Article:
West Marine announced the recipients of the company’s annual marine conservation grants, which are awarded to organizations working to improve and protect marine habitat.
The marine products retailer said the grants, which total $30,000, are a component of its BlueFuture initiative to help create a sustainable future.
The focus of this year’s awards is projects that enhance marine habitat, engage anglers in data collection and educate them about barotrauma.
The efforts of the 11 recipients are focused in California, Washington, New York, Louisiana, Florida, Texas, Georgia, North Carolina, Massachusetts, Michigan and Hawaii.
• National Marine Sanctuary “Classic” in California, Florida, Texas, Georgia, North Carolina, Washington, Massachusetts, Michigan and Hawaii, produced by The Sportfishing Conservancy. The funds will support a free summer-long fishing and photo contest in all of the National Marine Sanctuaries across the United States. The Classic highlights the fact that more than 95 percent of the National Marine Sanctuaries’ pristine waters encourage recreational fishing.
• Washington state — Puget Sound Anglers is an organization of anglers with the common goals of preserving, protecting and enhancing the sport fisheries of the state. The grant will be used to educate anglers in the identification of rockfish as well as the use of descenders. This allows for anglers to retain legally caught rockfish and return ESA-listed rockfish to depth, as well as unwanted bycatch. Primarily because of misidentification, many rockfish are released at the surface, becoming easy prey for sea birds. The clear identification and rapid descent of rockfish dramatically improves the survival of these deep-water species.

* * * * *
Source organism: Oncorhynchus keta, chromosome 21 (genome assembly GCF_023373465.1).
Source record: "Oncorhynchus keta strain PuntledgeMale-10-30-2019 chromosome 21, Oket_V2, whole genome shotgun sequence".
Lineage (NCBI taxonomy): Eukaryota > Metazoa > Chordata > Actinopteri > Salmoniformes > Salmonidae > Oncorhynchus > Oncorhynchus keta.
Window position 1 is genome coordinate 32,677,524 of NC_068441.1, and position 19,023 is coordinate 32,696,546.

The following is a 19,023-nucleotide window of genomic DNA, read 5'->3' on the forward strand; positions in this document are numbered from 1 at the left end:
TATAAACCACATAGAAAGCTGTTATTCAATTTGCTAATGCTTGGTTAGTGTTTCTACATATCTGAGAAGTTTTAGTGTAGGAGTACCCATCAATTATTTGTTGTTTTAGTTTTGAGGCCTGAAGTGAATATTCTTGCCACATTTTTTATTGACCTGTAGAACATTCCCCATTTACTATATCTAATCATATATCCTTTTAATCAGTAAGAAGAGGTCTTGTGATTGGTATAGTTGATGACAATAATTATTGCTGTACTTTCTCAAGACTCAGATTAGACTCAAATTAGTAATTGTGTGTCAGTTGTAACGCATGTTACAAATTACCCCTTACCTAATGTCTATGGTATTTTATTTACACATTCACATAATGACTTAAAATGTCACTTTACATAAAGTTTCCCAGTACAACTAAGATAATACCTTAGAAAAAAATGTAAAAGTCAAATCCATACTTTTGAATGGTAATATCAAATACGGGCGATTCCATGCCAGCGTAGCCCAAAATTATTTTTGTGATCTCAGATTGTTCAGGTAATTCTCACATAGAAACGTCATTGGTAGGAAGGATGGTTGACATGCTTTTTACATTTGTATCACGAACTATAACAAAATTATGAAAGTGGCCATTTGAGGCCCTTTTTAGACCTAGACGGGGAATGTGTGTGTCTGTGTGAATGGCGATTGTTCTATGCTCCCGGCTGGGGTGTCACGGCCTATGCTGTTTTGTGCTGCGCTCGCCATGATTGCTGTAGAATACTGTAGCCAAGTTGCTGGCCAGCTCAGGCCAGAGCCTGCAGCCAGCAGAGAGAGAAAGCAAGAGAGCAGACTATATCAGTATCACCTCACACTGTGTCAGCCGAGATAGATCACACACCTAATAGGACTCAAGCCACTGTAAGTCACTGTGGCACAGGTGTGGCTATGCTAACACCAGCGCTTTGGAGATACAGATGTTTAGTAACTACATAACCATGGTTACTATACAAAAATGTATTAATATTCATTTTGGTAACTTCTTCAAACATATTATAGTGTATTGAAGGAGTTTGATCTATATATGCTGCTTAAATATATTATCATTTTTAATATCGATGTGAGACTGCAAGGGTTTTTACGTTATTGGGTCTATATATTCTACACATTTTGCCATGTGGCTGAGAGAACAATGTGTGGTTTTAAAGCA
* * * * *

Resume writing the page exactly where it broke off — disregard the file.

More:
• Babylon, N.Y. — Suffolk Marine Anglers is a local fishing club with nearly 100 members. The funds will be used to hire guest speakers to educate anglers about best practices and barotrauma.
• Covington, La. — The Recreational Fisheries Research Institute’s mission is to manage fisheries, habitats and coastal restoration projects in Louisiana. The grant will support the Marine Sport Fish Tagging Program, which is a cooperative effort with the institute, CCA Louisiana and Louisiana State University. Anglers work to enhance fish populations with an angler-driven tag-and-recapture collection program.
• Jacksonville, Fla. — University of North Florida’s Coastal Biology Flagship Program is studying the impact of invasive lionfish in Florida’s coastal ecosystems, which serve as critically important juvenile nursery habitats for many ecologically and economically important native fishery species (valued at about $5 billion annually). The grant will be used to collaborate with local anglers to collect lionfish and effectively manage and control the invasive species.